Wrought Aluminum Alloys for General and Special Applications: Part Two

Super plasticity is the property of certain metallic materials that very high elongations without contraction till breakage can be achieved at suitable working conditions. These elongations are from few hundred to 1000% or even more. Such a method of working occurs at low strain rates, high working temperatures, and corresponding microstructure of material. Needed working stresses values are considerably lower than in working ordinary materials. Excellent work abilities enable wide range of applications of super plastic materials for various purposes.

Superplastic Aluminum Alloys

Super plasticity is the property of certain metallic materials that very high elongations without contraction till breakage can be achieved at suitable working conditions These elongations are from few hundred to 1000% or even more. Such a method of working occurs at low strain rates (< 1 s-1), high working temperatures (> 0.5 Tmelting point), and corresponding microstructure of material. Needed working stresses values are considerably lower than in working ordinary materials. Excellent work abilities enable wide range of applications of super plastic materials for various purposes.

The first aluminum alloys with super plastic properties had eutectoidal or eutectic composition, e.g. AlCu33 alloy. They were not applied in practice due to unsuitable mechanical properties, though they possessed good plasticity. In 1970s, super plastic alloys with compositions and mechanical properties similar to those of ordinary aluminum alloys, were discovered. Since then, the development of those materials has an upward trend. Some superplastic alloys are already industrially produced and used in practice. Among the most known and useful alloys are the AlCuZr, AlZnMgCu, AlMgMn, and AlLiX.

Basic properties which are needed for superplastic alloys, are the following:
(a) fine grained microstructure with an average grain size of 10 µm,
(b) stability of crystal grains against growth at working temperatures,
(c) stability against cavity formation during superplastic deformation,
(d) low working stresses (2 to 20 MPa), and
(e) high values of strain rate sensitivity exponent in the equation s = K•εm (m > 0.3).

Processes of making and working theses alloys are similar to the conventional methods used for standard aluminum alloys. Fine grained microstructure as the basic condition for superplastic working can be obtained by corresponding alloy compositions, temperatures of melt and casting, and thermo mechanical treatment. Application of superplastic materials highly reduces the manufacturing costs due to reduced consumption of energy and materials, by reducing unnecessary joining of single sections, and by using one single tool which can be made of undemanding, cheap material. Savings in tools represent up to 90% in comparison with manufacturing equally complex products of ordinary materials.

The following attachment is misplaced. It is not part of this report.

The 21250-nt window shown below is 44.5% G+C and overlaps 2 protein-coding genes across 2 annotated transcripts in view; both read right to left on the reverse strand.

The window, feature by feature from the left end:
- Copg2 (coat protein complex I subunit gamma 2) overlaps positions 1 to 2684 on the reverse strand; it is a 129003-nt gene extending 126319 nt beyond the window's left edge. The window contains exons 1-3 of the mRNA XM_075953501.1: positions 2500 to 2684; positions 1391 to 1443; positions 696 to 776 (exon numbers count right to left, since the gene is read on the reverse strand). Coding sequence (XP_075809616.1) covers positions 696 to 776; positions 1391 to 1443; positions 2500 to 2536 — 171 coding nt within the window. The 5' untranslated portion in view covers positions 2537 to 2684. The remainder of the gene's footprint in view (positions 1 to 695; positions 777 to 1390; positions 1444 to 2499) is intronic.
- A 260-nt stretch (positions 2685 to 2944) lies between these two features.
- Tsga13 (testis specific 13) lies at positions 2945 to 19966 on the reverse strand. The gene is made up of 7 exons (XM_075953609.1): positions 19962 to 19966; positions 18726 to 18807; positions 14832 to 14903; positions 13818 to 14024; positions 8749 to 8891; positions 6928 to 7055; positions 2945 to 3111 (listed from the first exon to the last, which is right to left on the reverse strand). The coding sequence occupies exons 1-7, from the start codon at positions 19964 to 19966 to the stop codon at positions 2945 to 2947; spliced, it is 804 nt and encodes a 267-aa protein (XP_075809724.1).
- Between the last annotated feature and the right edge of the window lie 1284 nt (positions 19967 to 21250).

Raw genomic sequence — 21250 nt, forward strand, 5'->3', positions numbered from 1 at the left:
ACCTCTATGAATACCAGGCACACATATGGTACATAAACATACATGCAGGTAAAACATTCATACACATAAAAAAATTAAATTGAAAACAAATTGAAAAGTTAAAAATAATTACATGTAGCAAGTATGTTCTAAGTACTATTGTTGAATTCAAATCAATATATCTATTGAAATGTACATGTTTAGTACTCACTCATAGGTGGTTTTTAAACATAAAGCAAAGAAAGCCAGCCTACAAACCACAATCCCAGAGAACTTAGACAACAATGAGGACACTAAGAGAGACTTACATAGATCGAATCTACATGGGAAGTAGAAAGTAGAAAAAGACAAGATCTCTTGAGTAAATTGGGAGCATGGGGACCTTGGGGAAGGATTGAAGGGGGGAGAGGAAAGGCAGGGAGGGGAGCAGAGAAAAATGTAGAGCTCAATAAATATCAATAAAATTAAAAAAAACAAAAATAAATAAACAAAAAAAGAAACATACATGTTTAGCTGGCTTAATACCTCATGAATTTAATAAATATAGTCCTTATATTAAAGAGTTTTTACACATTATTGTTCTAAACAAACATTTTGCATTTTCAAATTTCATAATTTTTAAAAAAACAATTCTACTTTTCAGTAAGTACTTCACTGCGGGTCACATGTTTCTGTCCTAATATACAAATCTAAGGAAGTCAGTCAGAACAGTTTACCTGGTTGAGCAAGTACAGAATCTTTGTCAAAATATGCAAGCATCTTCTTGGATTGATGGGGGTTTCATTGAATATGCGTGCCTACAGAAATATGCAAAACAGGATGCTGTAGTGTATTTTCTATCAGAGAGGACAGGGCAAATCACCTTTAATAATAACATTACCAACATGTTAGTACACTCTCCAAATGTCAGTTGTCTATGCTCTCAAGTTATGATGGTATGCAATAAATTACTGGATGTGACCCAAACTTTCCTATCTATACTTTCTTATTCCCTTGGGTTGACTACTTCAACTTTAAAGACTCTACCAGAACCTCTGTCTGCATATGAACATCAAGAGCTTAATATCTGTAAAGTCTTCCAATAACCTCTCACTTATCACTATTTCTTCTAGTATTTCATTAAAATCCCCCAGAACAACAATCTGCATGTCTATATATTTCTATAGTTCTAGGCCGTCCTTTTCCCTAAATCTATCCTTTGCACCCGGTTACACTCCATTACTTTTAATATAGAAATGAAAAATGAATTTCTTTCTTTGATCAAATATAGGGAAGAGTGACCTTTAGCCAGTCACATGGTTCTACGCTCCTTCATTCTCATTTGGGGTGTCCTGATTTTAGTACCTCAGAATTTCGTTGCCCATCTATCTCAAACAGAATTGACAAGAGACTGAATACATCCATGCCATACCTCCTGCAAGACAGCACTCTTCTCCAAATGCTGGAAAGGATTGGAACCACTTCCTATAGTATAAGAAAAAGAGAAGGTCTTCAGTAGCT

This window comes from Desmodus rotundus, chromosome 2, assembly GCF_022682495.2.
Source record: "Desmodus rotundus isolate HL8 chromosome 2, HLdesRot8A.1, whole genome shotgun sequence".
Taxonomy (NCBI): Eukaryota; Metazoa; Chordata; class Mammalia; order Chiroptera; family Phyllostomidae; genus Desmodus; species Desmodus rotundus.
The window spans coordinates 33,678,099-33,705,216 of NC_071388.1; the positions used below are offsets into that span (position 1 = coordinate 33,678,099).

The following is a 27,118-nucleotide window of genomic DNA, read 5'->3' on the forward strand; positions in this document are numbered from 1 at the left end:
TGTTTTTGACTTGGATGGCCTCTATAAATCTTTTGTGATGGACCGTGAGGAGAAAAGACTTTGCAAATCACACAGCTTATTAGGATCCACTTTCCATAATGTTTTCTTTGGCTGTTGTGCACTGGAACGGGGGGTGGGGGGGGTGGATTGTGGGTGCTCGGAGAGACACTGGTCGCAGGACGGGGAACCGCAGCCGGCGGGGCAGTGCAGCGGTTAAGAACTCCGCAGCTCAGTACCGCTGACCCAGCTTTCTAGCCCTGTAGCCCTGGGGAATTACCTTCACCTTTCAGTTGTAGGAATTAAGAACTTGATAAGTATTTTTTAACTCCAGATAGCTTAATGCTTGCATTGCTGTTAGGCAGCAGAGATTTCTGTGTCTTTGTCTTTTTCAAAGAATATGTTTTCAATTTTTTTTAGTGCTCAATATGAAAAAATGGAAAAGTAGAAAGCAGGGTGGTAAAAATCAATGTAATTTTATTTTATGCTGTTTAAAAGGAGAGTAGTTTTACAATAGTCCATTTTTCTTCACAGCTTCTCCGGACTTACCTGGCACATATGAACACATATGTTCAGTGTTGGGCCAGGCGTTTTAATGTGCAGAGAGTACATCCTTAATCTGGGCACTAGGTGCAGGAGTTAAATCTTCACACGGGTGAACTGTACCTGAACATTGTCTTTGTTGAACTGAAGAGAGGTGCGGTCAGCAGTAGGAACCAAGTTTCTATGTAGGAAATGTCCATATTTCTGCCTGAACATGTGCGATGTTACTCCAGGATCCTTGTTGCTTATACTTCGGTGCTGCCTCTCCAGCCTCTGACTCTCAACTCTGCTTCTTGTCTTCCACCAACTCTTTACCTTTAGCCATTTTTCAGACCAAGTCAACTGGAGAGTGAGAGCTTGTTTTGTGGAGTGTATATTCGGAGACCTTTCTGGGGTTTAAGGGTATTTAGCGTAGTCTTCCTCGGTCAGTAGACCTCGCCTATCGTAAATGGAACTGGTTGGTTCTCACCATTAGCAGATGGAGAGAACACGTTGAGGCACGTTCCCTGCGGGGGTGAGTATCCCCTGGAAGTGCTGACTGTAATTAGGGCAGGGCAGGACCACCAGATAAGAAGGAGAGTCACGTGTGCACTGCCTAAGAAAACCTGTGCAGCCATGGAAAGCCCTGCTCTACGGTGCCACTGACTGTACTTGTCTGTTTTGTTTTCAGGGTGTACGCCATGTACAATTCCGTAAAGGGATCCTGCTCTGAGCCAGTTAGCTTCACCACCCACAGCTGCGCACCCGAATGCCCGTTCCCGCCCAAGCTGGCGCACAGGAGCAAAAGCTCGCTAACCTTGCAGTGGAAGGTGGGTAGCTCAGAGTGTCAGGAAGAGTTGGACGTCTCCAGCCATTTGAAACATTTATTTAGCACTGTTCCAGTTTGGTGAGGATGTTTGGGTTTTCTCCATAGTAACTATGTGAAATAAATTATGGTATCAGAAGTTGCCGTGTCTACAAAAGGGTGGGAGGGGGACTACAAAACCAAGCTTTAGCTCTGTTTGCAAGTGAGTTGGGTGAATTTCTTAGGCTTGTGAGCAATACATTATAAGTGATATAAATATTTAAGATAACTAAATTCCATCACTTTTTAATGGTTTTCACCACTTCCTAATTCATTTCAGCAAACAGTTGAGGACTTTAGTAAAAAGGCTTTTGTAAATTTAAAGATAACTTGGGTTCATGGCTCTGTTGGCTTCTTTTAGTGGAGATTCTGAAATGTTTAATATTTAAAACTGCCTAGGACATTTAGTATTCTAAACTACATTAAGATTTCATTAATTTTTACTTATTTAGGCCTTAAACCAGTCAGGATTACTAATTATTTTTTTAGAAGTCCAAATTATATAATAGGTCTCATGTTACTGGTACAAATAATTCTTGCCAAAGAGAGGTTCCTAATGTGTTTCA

Aluminum superplastic alloys are used for manufacturing aircraft components, components of car bodies, for housing, components of various apparatuses and musical instruments, and components in building, like linings of buildings, and for decoration purposes. High-strength AlZnMgCu, AlCuZr, and AlLiX alloys are mainly used in aircraft industry; AlMgMn alloys are more generally used for road and rail vehicles, and in civil engineering. Further development of superplastic materials will be directed towards cheaper manufacturing of those materials and to rationalization of superplastic working. Further efforts to improve the plasticity are not needed. The plasticity, possessed by such present aluminum materials, already corresponds to the demands of superplastic working.

Al-Li-X Alloys

In the middle 1970s, intensive investigations on AlLi alloys took place. Those alloys have been supposed to substitute standard aircraft alloys of AlCuMg and AlZnMgCu types due to some special properties. The aim of investigation was the reduction of weight, and increased elastic modulus values of engineering materials for structural components of airplanes with the same or with increased plasticity, increased strength properties, mainly fracture toughness, and improved corrosion properties compared to those of extent alloys. Intensive development gave important results in a relatively short time.